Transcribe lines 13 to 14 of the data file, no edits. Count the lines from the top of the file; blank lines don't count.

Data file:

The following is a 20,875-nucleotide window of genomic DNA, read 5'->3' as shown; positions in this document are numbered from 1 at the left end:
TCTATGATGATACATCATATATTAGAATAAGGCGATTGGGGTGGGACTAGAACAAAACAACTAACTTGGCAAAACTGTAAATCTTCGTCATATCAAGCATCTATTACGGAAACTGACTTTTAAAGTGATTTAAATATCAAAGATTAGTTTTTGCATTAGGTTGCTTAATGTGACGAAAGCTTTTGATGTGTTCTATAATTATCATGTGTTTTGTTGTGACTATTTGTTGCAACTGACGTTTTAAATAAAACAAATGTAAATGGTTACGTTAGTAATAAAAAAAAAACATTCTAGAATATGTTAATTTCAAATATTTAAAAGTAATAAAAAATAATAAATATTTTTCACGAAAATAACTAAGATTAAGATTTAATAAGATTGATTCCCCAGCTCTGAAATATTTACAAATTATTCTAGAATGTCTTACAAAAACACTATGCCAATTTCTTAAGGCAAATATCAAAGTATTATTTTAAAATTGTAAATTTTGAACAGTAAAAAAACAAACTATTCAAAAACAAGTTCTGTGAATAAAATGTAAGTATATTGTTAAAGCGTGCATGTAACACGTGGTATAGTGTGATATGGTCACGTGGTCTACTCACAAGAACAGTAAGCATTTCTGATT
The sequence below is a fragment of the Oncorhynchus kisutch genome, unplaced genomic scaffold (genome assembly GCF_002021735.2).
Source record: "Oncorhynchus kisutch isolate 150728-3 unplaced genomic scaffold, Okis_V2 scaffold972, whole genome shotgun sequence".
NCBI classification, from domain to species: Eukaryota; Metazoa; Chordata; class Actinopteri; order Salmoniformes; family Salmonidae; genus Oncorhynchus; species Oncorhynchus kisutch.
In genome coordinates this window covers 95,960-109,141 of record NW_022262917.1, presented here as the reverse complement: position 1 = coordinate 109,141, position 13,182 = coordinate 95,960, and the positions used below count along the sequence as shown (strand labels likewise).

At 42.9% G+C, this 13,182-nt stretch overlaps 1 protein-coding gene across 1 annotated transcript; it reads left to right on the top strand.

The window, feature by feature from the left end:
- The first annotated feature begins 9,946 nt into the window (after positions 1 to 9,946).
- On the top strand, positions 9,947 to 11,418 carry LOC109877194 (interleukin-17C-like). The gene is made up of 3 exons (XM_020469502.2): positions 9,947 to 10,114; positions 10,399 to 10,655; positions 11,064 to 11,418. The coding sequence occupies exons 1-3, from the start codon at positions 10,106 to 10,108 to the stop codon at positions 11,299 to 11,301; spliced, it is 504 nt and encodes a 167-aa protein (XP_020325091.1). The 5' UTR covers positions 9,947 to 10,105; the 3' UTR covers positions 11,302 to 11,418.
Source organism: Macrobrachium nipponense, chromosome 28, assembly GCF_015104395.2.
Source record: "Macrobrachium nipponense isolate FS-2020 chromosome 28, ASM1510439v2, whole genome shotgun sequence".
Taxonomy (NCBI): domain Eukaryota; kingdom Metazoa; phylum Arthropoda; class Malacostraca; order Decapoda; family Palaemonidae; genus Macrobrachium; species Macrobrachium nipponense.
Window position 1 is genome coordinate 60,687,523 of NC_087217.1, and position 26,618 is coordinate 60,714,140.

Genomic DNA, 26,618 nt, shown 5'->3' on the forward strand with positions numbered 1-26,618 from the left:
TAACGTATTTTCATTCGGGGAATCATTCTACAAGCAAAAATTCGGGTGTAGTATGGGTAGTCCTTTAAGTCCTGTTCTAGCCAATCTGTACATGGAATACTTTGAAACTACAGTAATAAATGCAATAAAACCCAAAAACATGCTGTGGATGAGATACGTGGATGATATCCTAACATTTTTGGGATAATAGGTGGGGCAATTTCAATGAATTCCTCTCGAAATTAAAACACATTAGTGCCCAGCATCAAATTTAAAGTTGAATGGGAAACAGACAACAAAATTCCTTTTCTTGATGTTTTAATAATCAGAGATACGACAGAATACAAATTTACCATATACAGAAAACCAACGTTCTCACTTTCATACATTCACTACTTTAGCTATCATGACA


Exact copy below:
Taxonomy (NCBI): domain Eukaryota; kingdom Metazoa; phylum Arthropoda; class Malacostraca; order Decapoda; family Palaemonidae; genus Macrobrachium; species Macrobrachium nipponense.
Window position 1 is genome coordinate 60,687,523 of NC_087217.1, and position 26,618 is coordinate 60,714,140.